The New Testament tells the story of Salome’s beguiling “dance of the seven veils” leading to the death of John the Baptist. As a result, she became a symbol of dangerous female seductiveness.
What a fantastic figure to inspire Papillon’s new fragrance.
Salome feels like the archetypal embodiment of all those women through the ages who didn’t shy away from their powerful sexuality, but positively reveled in it.
British perfumer Liz Moores released her first collection of fragrances last year to great acclaim. Anubis, Tobacco Rose and Angelique were all beautifully conceived and skillfully executed, so I was full of eager anticipation when this latest addition was announced.
Salome includes notes of carnation, jasmine, Turkish rose, Africa Stone, oakmoss, patchouli, bitter orange, styrax, bergamot and orange blossom.
Now, this fragrant dominatrix doesn’t mess around. She confronts you straight away with her strident sexual advances, packing a punch direct to the nether regions. No wooing you patiently with a non-threatening beginning and then stealthily revealing a dark underbelly. Salome is all undulating curves and blatant come-hither looks, right from the start.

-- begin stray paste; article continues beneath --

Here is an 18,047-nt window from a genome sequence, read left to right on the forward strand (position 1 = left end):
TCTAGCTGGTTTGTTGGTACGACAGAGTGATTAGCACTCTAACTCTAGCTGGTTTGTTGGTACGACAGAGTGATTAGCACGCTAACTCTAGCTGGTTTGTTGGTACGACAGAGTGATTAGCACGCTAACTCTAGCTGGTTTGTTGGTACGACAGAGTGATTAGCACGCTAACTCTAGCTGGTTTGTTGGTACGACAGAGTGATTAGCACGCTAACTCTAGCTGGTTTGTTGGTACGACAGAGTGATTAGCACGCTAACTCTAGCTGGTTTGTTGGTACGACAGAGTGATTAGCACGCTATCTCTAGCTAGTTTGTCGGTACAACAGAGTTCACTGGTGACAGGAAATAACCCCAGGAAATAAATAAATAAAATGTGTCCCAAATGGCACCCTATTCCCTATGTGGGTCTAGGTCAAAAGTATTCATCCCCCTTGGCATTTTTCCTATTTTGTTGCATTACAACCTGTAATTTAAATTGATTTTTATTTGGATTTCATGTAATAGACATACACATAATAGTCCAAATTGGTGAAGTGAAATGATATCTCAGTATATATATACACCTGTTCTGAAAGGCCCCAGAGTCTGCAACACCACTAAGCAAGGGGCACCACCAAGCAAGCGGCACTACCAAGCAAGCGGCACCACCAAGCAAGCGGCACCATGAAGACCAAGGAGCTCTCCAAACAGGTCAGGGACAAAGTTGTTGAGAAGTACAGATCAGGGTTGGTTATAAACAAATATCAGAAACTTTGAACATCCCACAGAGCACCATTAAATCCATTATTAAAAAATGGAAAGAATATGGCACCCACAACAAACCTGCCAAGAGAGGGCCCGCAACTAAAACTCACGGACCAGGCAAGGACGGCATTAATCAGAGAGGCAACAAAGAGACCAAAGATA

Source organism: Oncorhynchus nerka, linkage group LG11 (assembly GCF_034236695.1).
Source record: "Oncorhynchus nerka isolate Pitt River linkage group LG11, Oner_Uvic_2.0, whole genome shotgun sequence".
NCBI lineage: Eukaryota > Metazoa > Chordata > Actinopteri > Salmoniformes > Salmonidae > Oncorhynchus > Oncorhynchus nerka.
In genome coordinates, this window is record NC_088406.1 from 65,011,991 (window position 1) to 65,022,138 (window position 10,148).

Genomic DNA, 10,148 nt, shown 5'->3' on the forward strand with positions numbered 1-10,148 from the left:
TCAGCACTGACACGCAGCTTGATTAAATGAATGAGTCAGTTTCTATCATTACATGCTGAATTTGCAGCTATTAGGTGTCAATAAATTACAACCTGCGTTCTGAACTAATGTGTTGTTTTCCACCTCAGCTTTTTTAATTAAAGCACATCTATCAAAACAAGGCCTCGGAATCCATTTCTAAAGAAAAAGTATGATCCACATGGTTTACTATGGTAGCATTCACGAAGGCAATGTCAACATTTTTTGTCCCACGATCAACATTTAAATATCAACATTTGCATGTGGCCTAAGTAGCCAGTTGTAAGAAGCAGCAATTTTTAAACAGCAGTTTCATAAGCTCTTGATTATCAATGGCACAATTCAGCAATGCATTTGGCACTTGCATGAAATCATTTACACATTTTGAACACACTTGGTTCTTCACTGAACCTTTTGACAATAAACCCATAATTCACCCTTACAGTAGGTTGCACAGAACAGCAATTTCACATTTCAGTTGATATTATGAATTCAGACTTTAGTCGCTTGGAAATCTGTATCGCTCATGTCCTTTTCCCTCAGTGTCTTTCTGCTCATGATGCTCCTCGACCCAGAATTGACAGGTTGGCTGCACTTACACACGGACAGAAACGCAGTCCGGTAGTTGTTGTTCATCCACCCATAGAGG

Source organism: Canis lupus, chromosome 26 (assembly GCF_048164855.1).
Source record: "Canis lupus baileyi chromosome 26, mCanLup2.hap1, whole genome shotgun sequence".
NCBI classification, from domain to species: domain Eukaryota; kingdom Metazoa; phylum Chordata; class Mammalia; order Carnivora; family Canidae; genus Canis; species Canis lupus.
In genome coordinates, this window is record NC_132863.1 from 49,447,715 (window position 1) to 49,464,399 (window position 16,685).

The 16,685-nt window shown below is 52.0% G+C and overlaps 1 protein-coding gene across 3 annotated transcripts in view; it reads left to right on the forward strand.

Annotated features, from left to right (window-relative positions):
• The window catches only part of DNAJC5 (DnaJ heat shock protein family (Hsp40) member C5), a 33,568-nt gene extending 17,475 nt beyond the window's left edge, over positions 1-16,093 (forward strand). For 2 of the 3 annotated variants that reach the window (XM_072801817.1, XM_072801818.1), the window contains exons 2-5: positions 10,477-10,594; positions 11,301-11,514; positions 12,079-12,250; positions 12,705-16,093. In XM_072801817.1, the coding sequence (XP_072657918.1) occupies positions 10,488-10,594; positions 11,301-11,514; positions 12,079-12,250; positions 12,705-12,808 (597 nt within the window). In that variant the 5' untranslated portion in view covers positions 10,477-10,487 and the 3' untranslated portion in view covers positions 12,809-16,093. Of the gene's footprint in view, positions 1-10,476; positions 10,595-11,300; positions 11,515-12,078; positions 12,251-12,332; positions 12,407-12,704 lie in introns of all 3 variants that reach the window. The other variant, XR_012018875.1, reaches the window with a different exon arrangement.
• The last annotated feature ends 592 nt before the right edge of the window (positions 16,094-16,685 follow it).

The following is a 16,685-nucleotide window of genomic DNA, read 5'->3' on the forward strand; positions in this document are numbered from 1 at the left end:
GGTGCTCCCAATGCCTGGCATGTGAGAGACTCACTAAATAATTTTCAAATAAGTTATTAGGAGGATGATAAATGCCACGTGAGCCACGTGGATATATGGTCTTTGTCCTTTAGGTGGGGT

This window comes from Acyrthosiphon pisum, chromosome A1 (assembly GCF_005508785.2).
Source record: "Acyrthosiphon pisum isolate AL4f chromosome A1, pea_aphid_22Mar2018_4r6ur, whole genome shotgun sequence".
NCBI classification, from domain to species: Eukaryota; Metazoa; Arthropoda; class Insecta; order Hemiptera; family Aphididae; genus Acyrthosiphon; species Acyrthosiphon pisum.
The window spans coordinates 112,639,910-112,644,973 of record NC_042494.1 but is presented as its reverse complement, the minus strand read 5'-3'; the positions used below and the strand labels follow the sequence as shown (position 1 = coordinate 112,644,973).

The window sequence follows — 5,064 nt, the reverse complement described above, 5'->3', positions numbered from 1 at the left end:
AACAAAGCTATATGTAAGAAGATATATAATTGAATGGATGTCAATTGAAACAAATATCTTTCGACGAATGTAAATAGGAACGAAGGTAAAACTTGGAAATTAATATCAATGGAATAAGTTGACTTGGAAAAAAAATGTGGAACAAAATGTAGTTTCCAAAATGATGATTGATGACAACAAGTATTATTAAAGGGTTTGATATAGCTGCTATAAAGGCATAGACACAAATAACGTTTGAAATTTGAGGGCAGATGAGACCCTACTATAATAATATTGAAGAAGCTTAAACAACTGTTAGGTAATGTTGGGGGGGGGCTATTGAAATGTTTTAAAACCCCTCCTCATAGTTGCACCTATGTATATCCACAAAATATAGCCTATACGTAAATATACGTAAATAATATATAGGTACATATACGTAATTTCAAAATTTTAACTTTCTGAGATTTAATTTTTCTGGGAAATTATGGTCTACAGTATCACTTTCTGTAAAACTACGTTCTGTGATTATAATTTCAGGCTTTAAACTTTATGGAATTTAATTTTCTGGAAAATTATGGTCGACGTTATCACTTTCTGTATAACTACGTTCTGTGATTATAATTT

With foreplay forgone, we are plunged straight into the midst of the act itself. Resinous, musky and somewhat spicy, there are two or more writhing bodies radiating heat in the darkness, veiled only in a sheen of glistening sweat.
It’s reminiscent of a decadently debauched scene from Ancient Rome.
What gives Salome its potency is the presence of hyraceum, also known as Africa Stone. This is the petrified excrement of the rodent-like hyrax, which has aged and turned stone-like over hundreds of years. It’s an intoxicating, animalic aroma which is used as an ethical substitute for civet and deer musk.
It makes Salome a must-try for fans of skank everywhere as well as those looking to move over to the dark side. It’s enough to make even the most jaded perfume lover gasp.
I inhale and my heart beats a little faster.
However, her intention is not to shock and awe but to captivate and seduce. This is not a superficial filth-fest; there’s much more thought gone into the composition than that.
Salome maintains the collection’s admirably high level of refinement and craftsmanship. She stays poised within a classical chypre structure and retains her femininity through a floral touch.
With a deep need to connect, the fragrance adheres to your skin and doesn’t let go for hours on end.
How do you get on with animalic fragrances? Do you think you could handle Salome?